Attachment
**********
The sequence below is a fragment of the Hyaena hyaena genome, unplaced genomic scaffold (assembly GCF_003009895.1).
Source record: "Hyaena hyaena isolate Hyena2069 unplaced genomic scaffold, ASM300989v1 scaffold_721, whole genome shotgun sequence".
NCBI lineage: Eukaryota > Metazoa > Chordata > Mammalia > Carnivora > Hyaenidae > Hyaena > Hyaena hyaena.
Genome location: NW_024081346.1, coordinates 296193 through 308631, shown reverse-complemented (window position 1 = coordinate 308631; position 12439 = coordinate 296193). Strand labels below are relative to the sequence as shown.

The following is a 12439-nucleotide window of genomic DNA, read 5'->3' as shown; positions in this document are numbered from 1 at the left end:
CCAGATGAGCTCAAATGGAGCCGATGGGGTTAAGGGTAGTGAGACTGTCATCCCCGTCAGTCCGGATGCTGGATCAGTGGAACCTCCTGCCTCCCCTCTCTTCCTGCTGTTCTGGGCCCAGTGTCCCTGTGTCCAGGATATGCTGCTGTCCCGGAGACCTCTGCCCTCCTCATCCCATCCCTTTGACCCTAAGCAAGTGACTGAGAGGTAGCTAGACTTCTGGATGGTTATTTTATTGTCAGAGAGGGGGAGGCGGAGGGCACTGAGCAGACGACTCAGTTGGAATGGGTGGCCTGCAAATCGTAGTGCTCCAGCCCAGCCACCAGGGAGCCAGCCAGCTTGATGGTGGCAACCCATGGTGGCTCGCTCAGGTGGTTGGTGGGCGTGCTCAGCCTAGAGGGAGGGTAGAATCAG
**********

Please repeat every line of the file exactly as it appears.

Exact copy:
The sequence below is a fragment of the Hyaena hyaena genome, unplaced genomic scaffold (assembly GCF_003009895.1).
Source record: "Hyaena hyaena isolate Hyena2069 unplaced genomic scaffold, ASM300989v1 scaffold_721, whole genome shotgun sequence".
NCBI lineage: Eukaryota > Metazoa > Chordata > Mammalia > Carnivora > Hyaenidae > Hyaena > Hyaena hyaena.
Genome location: NW_024081346.1, coordinates 296193 through 308631, shown reverse-complemented (window position 1 = coordinate 308631; position 12439 = coordinate 296193). Strand labels below are relative to the sequence as shown.

The following is a 12439-nucleotide window of genomic DNA, read 5'->3' as shown; positions in this document are numbered from 1 at the left end:
CCAGATGAGCTCAAATGGAGCCGATGGGGTTAAGGGTAGTGAGACTGTCATCCCCGTCAGTCCGGATGCTGGATCAGTGGAACCTCCTGCCTCCCCTCTCTTCCTGCTGTTCTGGGCCCAGTGTCCCTGTGTCCAGGATATGCTGCTGTCCCGGAGACCTCTGCCCTCCTCATCCCATCCCTTTGACCCTAAGCAAGTGACTGAGAGGTAGCTAGACTTCTGGATGGTTATTTTATTGTCAGAGAGGGGGAGGCGGAGGGCACTGAGCAGACGACTCAGTTGGAATGGGTGGCCTGCAAATCGTAGTGCTCCAGCCCAGCCACCAGGGAGCCAGCCAGCTTGATGGTGGCAACCCATGGTGGCTCGCTCAGGTGGTTGGTGGGCGTGCTCAGCCTAGAGGGAGGGTAGAATCAG